The impacts of decarbonisation on employment appear to be modest, but positive compared to BAU. The 2014 Impact Assessment covering the period 2020 to 2030 projects that compared to the reference scenario, a decarbonisation scenario with a 40% GHG reduction by 2030 would create an estimated 0.7 million additional jobs and that a decarbonisation scenario with a 40% GHG reduction, ambitious EE policies and a 30% RES target would generate 1.25 million additional jobs in 2030.
According to Cambridge Econometrics, between 660,000 and 1.1 million net additional jobs could be generated by 2030 in the transport sector. In 2050, this rises to between 1.9 million and 2.3 million additional jobs, taking into account the jobs lost during the transition. Most new jobs would be created outside the automotive value chain, in sectors such as services and construction, which benefit from the shift in spending away from the fossil fuel value chain and towards domestically-produced goods and services.
Regarding the building sector, while continuing with BAU would create less than 200,000 net jobs over the next 40 years, accelerated renovation scenarios would generate between 500,000 and 1 million jobs according to BPIE. Employment and economic impact stimulated by investing in a more sustainable building stock can be seen across a wide range of players in the value chain, from manufacturing and installation through to provision of professional services such as financing and project management. New jobs would also be stimulated by the need for products, components and material used or installed in better-performance building.
Regarding the power sector, estimates of the employment impact of decarbonisation are also generally net positive. For instance, the EmployRES report, funded by the European Commission, assesses that achieving a 20% share of renewables in final consumption could provide a net effect of about 410,000 additional jobs by 2020 and up to 656,000 additional jobs by 2030. The 2014 Impact Assessment anticipates that underlying structural changes would have a relatively small positive or negative impact on overall employment, depending on the assessment methodology, but significant shifts in employment among or within sectors is expected.
As for GDP, impacts of decarbonisation are limited: the impact on economic growth of achieving a 40% GHG reduction target, with or without additional EE policies or RES targets is limited, with impacts by 2030 expected to be less than 1% of GDP (in either direction). Projected impacts in the latest Impact Assessment for the period 2020 to 2030 for a scenario with a 40% GHG reduction compared to the reference scenario are estimated at a loss of between 0.1% to 0.45% of GDP, assuming a single target for GHG reduction and in function of the approach to carbon pricing in the non-ETS sectors and the use of auctioning revenues under the ETS. Scenarios with a 40% GHG reduction to be achieved partly through more ambitious explicit EE policies result in 0.46% to 0.55% GDP increases in 2030 as compared to the EC’s reference scenario. A GDP increase of 0.53% is projected in the case of a 45% GHG target with complementary efficiency and renewables efforts. Long-range forecasts are difficult, but as with employment, avoided spending on fossil fuels would also enable a reallocation of these monetary benefits within the EU economy and stimulated GDP growth.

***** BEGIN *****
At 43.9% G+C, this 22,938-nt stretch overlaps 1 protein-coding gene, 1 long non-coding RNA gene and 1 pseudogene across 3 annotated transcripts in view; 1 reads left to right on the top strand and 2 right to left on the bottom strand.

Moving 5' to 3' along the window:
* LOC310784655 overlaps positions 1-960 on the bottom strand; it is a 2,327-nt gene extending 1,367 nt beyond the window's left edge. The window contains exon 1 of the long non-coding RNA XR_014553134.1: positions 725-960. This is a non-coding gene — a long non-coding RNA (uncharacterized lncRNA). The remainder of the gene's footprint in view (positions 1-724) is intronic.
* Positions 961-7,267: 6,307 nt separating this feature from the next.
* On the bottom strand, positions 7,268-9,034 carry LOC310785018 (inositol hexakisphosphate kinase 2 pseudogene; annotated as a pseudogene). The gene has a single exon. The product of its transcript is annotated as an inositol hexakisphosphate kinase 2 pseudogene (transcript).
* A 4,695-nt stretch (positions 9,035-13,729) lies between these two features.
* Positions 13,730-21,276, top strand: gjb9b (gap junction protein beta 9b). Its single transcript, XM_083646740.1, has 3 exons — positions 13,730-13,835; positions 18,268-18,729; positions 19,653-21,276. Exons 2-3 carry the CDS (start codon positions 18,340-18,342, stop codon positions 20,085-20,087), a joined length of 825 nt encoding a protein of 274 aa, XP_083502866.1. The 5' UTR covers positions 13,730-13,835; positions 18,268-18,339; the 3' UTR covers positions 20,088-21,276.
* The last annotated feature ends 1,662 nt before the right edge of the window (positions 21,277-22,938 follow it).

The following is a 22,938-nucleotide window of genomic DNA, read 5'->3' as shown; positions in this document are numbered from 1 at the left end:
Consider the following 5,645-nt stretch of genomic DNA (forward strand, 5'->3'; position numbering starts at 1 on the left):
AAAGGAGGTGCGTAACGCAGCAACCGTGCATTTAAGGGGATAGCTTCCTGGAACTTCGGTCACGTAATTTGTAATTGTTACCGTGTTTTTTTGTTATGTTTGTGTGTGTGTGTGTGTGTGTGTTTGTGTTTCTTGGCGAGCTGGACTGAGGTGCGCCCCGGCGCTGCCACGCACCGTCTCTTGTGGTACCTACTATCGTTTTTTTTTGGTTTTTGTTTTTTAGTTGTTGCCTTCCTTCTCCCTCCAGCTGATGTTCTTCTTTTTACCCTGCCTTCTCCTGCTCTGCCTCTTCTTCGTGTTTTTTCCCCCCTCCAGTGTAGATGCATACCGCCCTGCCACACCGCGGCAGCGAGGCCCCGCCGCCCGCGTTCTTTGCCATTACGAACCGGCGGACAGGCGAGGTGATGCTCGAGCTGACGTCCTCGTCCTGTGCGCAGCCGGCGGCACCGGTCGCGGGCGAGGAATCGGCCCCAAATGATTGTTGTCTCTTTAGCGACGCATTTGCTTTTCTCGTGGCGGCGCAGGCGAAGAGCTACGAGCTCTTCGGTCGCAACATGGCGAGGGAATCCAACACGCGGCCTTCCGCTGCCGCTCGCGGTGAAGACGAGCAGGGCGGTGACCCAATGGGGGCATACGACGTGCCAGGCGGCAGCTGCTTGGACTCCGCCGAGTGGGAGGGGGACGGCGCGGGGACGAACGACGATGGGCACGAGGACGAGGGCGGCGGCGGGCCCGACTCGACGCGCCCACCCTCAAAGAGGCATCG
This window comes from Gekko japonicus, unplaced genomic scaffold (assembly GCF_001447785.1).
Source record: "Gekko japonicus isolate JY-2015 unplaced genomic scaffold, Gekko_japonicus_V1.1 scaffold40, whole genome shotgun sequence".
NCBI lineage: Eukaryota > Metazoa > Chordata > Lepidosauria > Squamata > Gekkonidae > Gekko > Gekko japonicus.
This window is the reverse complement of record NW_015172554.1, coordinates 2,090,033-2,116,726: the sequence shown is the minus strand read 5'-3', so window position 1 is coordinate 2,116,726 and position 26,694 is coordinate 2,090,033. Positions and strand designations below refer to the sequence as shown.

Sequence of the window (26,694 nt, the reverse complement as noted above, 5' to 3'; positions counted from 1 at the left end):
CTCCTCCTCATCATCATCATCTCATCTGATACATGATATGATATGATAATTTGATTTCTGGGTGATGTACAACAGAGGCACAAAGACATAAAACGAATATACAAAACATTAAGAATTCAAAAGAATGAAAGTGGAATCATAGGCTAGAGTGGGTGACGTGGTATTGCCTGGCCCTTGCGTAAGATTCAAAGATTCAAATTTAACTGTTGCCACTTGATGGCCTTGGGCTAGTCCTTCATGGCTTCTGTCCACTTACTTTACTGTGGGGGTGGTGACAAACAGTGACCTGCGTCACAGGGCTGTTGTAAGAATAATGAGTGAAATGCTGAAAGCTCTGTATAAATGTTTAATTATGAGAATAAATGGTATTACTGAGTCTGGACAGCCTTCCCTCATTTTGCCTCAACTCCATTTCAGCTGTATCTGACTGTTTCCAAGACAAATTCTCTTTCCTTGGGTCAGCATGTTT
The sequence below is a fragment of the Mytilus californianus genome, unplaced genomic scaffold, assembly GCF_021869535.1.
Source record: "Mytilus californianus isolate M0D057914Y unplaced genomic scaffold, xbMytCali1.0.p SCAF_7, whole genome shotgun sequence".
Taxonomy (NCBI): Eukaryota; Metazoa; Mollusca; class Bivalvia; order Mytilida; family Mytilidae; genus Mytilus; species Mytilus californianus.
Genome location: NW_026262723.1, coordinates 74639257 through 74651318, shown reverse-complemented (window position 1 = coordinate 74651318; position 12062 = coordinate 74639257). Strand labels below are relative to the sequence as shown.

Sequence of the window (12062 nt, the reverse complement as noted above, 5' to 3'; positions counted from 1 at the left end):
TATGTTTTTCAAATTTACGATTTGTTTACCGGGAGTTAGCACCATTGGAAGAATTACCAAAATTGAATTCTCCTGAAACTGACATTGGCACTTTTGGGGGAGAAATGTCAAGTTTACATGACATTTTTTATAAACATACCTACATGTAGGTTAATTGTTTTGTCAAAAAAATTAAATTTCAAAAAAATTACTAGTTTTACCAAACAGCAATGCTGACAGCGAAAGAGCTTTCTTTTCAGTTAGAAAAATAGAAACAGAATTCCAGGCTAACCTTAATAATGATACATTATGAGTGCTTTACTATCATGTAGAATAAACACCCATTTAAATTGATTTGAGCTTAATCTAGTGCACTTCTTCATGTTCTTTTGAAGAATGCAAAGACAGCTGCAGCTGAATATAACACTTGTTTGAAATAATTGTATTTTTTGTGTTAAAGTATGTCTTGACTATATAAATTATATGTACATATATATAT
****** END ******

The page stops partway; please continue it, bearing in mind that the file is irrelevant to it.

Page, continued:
A number of additional benefits can be identified as being associated with the decarbonisation path, often referred to as ‘co-benefits’. These especially include savings on health costs arising from reduced air pollution, which are estimated to be €38 billion a year by 2050 in the Commission’s Roadmap for moving to a competitive low carbon economy in 2050. This order of magnitude is confirmed by other studies, such as one produced jointly by the Health and Environment Alliance (HEAL) and Health Care Without Harm Europe (HCWH E). However, a soon to be published report by CE Delft suggests that air pollution-related benefits from decarbonisation may be underestimated, as they do not take into account increased welfare; by taking into account assumed income growth of 1.5%, air quality benefits would increase by a factor of 1.27.
Further benefits would include savings on air pollution control, whose costs could decrease by € 50 billion a year by 2050 under decarbonisation, according to the EC; reduction of climate change adaptation costs, which would amount to € 250 billion per year by 2050 under BAU according to the EC; and reduction of fuel poverty. CE Delft has also provided an estimation of the avoided damage costs for CO2, with calculated benefits ranging from € 10.2 billion to € 48.6 billion in 2030 for scenarios with a 40% GHG emissions reduction and from € 16.4 billion to € 74.3 billion for a scenario with a 45% GHG emissions reduction.
These co-benefits are to be added to the central value proposition of decarbonisation, namely that fuel savings generated in the power, transport, and building sectors justify the extra investments necessary for achieving them. Besides reducing its external fossil fuel bill, these investments will enhance Europe’s energy security and help it to become less vulnerable to energy price spikes. This proposition also holds for most of the industry sector, though uncertainty remains for energy-intensive industries on the extent of climate action in other industrialised regions of the world, the scale of business opportunities arising from decarbonisation, and the future availability of breakthrough technologies.